Tuesday, August 11, 2009

Recording Among the Dinosaurs

In my last post I mentioned I bought a new modern, up to date computer. It was hard to let go of the old one as I had invested a lot in it, specifically for recording. In its heyday it was at the center of a recording studio I had set up costing several thousand dollars. I had a midi rig with several synths, effects and modules all of which I could control without getting up from my chair and a MOTU DAW with an 828 firewire interface. I didn't play a single note I couldn't edit down to the microsecond or single cycle wave.
What this did to me was make me more of an editor than a musician. It also frequently required me to be an expert computer technician. I lost hours digging around my extensions folder, downloading drivers, keeping on top of updates, tweaking buffers and running hard drive diagnostic programs. Making music started to feel like work and we all know work sucks.
When I moved and broke I down my studio I did so with the full intention of duplicating it in my new location. When I went to do so, however, I gave some thought to what I wanted from it and decided that all I really wanted to do was make music and simply make a record of it. I set up my rig as if I was playing live, did away with midi and just started playing straight to two track mixing in real time and guess what? I was having fun again and started becoming a real musician.
When I bought my new Mac Mini for the unbelievably cheap price of $700 including flat screen monitor and printer, I remembered that Mac OsX (I was running the ancient Os9 on the old Blue and White) comes with Garage Band. Free is good I thought. I bought a $100 M-Audio interface, fired it up and was up and running within a half hour. Since all I needed was two track I was good but even if I wanted a set up like I had before I could still do that. Free.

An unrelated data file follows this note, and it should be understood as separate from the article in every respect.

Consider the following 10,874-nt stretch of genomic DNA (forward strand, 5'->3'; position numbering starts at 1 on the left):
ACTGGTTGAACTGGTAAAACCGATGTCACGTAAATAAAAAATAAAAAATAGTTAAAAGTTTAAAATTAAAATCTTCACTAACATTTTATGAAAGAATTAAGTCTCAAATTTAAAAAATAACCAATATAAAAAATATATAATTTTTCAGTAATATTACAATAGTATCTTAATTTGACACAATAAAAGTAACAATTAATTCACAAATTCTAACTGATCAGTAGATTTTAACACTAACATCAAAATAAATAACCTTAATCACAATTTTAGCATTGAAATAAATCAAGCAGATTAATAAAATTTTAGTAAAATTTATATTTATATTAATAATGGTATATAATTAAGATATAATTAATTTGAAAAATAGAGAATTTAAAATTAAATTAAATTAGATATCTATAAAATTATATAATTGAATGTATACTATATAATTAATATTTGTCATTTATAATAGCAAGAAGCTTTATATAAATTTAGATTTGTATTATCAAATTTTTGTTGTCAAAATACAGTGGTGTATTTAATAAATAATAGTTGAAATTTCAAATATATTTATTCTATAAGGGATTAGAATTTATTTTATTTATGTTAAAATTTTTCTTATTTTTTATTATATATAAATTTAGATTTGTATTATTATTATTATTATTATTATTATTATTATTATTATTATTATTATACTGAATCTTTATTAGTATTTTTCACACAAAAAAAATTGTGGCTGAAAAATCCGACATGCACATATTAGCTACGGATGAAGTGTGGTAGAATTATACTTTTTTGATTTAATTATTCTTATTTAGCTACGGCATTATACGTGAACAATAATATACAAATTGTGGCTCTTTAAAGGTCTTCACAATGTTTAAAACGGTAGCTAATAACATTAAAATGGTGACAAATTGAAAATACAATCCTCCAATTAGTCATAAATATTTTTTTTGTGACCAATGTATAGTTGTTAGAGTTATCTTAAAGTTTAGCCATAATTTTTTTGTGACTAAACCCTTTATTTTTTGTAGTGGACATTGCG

What I've been leading up to is this: Pro Tools should pack up and go the way of all the other recording industry dinosaurs. Digidesign (Manufacturers of Pro Tools) got a lot of people hooked into their product in the early days and studios spent hundreds of thousands on set ups that had a lot of bells and whistles and cool controllers with flying faders and racks full of expensive interfaces. The simple truth is that digital recording is so vastly superior in terms of what goes in comes out than the old analogue equipment that a good musician could make a studio grade record for next to nothing. But who wants to believe that after investing so much money?
The reason the studios bought into this was because companies like Digidesign took advantage of the fact that studio owners were used to spending beaucoup bucks on gear back in the analogue days. Analogue recording is an art in and of itself and in its case the expense is justified. With digital... Bullshit. The whole 90's electronica revolution was based on this. Kids with creative energy and talent were making awesome music and recording it on PC's (Macs were expensive after all) often using freeware (or illegally downloaded software) and if you were reading the recording magazines back then that were dependent on the advertising money from Digidesign and their ilk you didn't read a word about it.
Now, studios are folding and falling into the black hole of the music industry implosion. What's left? How about a bunch of restless kids with Garage Band increasingly pissed off at the big screw they've just been given by corporate America. Can you see a revolution brewing? I hope so.

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